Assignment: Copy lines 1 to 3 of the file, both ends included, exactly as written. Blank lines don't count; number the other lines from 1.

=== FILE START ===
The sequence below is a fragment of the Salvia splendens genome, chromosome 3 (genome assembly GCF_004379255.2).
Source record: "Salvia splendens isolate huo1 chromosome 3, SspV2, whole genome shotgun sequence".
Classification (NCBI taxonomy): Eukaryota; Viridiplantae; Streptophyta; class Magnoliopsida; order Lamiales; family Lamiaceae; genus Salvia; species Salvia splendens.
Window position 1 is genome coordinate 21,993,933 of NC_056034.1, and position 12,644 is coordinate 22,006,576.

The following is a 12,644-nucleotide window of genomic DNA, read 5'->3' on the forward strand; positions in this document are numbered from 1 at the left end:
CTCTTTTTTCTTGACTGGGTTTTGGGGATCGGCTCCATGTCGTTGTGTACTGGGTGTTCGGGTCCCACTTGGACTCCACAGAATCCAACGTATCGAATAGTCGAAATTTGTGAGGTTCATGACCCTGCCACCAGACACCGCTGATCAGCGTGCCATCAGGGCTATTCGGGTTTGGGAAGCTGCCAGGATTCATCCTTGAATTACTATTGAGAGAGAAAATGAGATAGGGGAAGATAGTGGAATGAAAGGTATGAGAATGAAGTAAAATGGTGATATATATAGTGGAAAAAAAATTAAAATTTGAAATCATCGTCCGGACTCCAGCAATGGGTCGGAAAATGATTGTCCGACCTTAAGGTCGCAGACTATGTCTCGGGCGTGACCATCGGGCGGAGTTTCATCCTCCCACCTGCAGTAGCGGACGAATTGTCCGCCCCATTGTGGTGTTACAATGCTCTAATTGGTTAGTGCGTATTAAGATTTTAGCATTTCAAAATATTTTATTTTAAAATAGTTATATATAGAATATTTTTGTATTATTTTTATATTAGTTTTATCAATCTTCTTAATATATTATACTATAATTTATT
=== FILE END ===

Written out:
The sequence below is a fragment of the Salvia splendens genome, chromosome 3 (genome assembly GCF_004379255.2).
Source record: "Salvia splendens isolate huo1 chromosome 3, SspV2, whole genome shotgun sequence".
Classification (NCBI taxonomy): Eukaryota; Viridiplantae; Streptophyta; class Magnoliopsida; order Lamiales; family Lamiaceae; genus Salvia; species Salvia splendens.